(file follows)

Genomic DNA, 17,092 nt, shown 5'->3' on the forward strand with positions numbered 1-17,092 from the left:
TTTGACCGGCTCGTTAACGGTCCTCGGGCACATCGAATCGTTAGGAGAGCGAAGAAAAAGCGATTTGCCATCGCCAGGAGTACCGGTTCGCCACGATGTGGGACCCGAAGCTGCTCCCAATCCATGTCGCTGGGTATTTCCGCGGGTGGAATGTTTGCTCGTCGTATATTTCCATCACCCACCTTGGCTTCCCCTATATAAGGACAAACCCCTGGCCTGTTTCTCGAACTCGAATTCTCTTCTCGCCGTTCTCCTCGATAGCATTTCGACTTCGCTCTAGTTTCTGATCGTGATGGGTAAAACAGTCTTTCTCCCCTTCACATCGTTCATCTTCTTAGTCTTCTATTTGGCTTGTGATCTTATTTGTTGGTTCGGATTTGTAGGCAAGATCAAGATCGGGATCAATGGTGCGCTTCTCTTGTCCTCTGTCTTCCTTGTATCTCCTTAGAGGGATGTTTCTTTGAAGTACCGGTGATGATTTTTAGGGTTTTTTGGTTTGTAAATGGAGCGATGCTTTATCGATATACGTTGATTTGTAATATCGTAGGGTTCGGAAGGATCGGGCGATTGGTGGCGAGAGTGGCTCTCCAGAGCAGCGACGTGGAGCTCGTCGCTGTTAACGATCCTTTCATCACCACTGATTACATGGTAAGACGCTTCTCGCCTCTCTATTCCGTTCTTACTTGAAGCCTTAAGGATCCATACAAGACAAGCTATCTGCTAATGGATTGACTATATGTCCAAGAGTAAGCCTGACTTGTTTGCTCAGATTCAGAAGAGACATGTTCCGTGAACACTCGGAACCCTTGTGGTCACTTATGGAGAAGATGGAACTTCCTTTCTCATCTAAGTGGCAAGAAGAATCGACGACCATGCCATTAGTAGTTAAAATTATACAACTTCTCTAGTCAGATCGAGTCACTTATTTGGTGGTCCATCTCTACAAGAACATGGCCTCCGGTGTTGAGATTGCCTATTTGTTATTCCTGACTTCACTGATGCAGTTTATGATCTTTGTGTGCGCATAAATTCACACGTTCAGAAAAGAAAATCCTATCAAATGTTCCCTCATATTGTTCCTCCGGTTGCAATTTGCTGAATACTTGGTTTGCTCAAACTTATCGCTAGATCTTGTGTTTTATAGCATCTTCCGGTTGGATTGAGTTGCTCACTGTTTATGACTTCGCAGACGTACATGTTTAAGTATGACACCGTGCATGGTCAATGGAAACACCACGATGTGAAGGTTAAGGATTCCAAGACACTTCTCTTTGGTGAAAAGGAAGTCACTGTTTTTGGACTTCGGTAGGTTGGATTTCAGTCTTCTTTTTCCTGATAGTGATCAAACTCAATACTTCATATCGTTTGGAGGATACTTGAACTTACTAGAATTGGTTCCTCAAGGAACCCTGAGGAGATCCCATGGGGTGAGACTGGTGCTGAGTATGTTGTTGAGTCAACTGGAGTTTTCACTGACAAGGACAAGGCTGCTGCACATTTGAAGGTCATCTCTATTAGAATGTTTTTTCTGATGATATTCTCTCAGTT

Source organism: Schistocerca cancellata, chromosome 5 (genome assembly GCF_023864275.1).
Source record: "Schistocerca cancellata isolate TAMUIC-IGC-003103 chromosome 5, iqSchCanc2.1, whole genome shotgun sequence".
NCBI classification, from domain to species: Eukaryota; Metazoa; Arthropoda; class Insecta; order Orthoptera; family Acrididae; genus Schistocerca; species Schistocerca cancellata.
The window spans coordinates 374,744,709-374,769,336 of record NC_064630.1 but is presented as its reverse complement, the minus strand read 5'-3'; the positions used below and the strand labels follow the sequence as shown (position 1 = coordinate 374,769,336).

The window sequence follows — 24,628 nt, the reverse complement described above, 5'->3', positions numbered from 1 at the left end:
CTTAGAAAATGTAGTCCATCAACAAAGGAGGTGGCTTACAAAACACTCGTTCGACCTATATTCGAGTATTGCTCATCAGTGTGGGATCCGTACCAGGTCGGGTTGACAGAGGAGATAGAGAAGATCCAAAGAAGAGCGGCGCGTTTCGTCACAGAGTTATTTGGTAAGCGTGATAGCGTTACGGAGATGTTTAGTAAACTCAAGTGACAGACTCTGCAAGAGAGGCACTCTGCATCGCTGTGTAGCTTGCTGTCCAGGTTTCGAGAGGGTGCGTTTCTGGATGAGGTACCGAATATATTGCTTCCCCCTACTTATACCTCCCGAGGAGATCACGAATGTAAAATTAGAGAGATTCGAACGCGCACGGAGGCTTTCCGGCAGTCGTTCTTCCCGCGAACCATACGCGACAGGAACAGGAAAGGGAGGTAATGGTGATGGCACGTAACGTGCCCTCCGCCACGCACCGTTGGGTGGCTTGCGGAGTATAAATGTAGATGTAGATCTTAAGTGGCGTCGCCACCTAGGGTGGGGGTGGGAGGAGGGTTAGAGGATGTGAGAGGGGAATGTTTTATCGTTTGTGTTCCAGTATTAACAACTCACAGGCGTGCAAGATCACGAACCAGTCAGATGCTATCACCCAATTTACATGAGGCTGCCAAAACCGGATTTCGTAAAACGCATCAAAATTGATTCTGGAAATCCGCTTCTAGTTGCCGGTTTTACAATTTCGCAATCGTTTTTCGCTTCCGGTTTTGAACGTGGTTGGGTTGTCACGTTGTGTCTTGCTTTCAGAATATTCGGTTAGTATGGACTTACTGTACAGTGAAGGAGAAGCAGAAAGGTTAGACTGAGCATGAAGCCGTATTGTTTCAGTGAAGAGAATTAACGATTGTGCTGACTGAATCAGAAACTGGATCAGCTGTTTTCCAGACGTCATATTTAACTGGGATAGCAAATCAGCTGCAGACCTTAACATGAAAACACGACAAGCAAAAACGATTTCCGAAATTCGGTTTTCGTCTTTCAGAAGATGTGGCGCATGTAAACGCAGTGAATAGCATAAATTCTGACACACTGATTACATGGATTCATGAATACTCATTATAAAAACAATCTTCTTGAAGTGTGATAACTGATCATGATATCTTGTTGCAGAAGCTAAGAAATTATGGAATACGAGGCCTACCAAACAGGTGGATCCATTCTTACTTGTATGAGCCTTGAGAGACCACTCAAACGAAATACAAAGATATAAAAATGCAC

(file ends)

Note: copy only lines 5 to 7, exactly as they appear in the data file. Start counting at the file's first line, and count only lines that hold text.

NCBI classification, from domain to species: Eukaryota; Metazoa; Arthropoda; class Insecta; order Orthoptera; family Acrididae; genus Schistocerca; species Schistocerca cancellata.
The window spans coordinates 374,744,709-374,769,336 of record NC_064630.1 but is presented as its reverse complement, the minus strand read 5'-3'; the positions used below and the strand labels follow the sequence as shown (position 1 = coordinate 374,769,336).

The window sequence follows — 24,628 nt, the reverse complement described above, 5'->3', positions numbered from 1 at the left end: